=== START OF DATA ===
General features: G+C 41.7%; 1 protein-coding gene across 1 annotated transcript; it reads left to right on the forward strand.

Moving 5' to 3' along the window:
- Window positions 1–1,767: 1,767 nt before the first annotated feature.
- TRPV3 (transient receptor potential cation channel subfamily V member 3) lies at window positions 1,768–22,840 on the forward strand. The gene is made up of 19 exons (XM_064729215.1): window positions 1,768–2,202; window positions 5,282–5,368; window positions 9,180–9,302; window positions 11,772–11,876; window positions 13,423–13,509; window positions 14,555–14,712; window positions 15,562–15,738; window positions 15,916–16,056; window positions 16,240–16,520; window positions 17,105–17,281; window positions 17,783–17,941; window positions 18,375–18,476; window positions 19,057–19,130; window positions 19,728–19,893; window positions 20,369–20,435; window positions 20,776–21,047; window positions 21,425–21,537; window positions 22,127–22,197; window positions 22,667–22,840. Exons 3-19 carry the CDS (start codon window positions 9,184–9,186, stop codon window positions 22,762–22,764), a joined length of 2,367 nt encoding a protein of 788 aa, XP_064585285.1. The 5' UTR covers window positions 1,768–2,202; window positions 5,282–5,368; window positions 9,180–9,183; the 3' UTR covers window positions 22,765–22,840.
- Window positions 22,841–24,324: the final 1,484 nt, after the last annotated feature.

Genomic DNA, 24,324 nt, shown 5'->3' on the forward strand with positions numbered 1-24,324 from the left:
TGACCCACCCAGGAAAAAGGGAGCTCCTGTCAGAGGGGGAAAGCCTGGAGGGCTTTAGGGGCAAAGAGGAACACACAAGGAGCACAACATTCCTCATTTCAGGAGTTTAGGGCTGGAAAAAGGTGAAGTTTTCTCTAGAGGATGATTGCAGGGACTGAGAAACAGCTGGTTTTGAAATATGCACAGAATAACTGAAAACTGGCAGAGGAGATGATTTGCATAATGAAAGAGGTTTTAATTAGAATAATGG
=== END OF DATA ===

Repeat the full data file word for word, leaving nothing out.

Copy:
General features: G+C 41.7%; 1 protein-coding gene across 1 annotated transcript; it reads left to right on the forward strand.

Moving 5' to 3' along the window:
- Window positions 1–1,767: 1,767 nt before the first annotated feature.
- TRPV3 (transient receptor potential cation channel subfamily V member 3) lies at window positions 1,768–22,840 on the forward strand. The gene is made up of 19 exons (XM_064729215.1): window positions 1,768–2,202; window positions 5,282–5,368; window positions 9,180–9,302; window positions 11,772–11,876; window positions 13,423–13,509; window positions 14,555–14,712; window positions 15,562–15,738; window positions 15,916–16,056; window positions 16,240–16,520; window positions 17,105–17,281; window positions 17,783–17,941; window positions 18,375–18,476; window positions 19,057–19,130; window positions 19,728–19,893; window positions 20,369–20,435; window positions 20,776–21,047; window positions 21,425–21,537; window positions 22,127–22,197; window positions 22,667–22,840. Exons 3-19 carry the CDS (start codon window positions 9,184–9,186, stop codon window positions 22,762–22,764), a joined length of 2,367 nt encoding a protein of 788 aa, XP_064585285.1. The 5' UTR covers window positions 1,768–2,202; window positions 5,282–5,368; window positions 9,180–9,183; the 3' UTR covers window positions 22,765–22,840.
- Window positions 22,841–24,324: the final 1,484 nt, after the last annotated feature.

Genomic DNA, 24,324 nt, shown 5'->3' on the forward strand with positions numbered 1-24,324 from the left:
TGACCCACCCAGGAAAAAGGGAGCTCCTGTCAGAGGGGGAAAGCCTGGAGGGCTTTAGGGGCAAAGAGGAACACACAAGGAGCACAACATTCCTCATTTCAGGAGTTTAGGGCTGGAAAAAGGTGAAGTTTTCTCTAGAGGATGATTGCAGGGACTGAGAAACAGCTGGTTTTGAAATATGCACAGAATAACTGAAAACTGGCAGAGGAGATGATTTGCATAATGAAAGAGGTTTTAATTAGAATAATGG